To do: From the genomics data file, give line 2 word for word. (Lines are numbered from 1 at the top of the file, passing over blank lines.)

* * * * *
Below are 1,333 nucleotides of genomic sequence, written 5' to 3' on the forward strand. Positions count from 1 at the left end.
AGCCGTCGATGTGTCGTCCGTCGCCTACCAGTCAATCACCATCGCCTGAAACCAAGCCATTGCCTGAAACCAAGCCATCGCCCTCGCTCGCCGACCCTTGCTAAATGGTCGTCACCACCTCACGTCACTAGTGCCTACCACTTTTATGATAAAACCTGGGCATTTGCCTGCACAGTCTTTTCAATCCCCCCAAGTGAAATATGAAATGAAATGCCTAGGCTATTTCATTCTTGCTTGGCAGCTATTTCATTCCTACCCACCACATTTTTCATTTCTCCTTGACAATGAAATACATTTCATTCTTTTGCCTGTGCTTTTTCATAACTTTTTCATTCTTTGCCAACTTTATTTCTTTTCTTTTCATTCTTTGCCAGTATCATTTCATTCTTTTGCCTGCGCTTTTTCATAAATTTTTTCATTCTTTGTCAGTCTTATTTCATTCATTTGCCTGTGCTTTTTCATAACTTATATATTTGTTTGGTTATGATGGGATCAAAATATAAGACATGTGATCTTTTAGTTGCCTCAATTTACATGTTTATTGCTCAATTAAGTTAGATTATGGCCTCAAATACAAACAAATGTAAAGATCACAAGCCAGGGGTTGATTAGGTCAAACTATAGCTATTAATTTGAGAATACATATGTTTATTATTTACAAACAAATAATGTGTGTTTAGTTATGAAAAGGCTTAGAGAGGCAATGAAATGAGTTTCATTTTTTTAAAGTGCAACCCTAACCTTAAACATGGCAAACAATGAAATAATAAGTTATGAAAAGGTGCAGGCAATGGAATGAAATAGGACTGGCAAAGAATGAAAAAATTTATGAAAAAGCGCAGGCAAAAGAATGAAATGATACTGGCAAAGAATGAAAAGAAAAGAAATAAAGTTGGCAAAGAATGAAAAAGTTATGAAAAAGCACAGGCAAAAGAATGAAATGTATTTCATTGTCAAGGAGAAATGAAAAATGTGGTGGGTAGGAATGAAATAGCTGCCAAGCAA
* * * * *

AGCCGTCGATGTGTCGTCCGTCGCCTACCAGTCAATCACCATCGCCTGAAACCAAGCCATTGCCTGAAACCAAGCCATCGCCCTCGCTCGCCGACCCTTGCTAAATGGTCGTCACCACCTCACGTCACTAGTGCCTACCACTTTTATGATAAAACCTGGGCATTTGCCTGCACAGTCTTTTCAATCCCCCCAAGTGAAATATGAAATGAAATGCCTAGGCTATTTCATTCTTGCTTGGCAGCTATTTCATTCCTACCCACCACATTTTTCATTTCTCCTTGACAATGAAATACATTTCATTCTTTTGCCTGTGCTTTTTCATAACTTTTTCATTCTTTGCCAACTTTATTTCTTTTCTTTTCATTCTTTGCCAGTATCATTTCATTCTTTTGCCTGCGCTTTTTCATAAATTTTTTCATTCTTTGTCAGTCTTATTTCATTCATTTGCCTGTGCTTTTTCATAACTTATATATTTGTTTGGTTATGATGGGATCAAAATATAAGACATGTGATCTTTTAGTTGCCTCAATTTACATGTTTATTGCTCAATTAAGTTAGATTATGGCCTCAAATACAAACAAATGTAAAGATCACAAGCCAGGGGTTGATTAGGTCAAACTATAGCTATTAATTTGAGAATACATATGTTTATTATTTACAAACAAATAATGTGTGTTTAGTTATGAAAAGGCTTAGAGAGGCAATGAAATGAGTTTCATTTTTTTAAAGTGCAACCCTAACCTTAAACATGGCAAACAATGAAATAATAAGTTATGAAAAGGTGCAGGCAATGGAATGAAATAGGACTGGCAAAGAATGAAAAAATTTATGAAAAAGCGCAGGCAAAAGAATGAAATGATACTGGCAAAGAATGAAAAGAAAAGAAATAAAGTTGGCAAAGAATGAAAAAGTTATGAAAAAGCACAGGCAAAAGAATGAAATGTATTTCATTGTCAAGGAGAAATGAAAAATGTGGTGGGTAGGAATGAAATAGCTGCCAAGCAA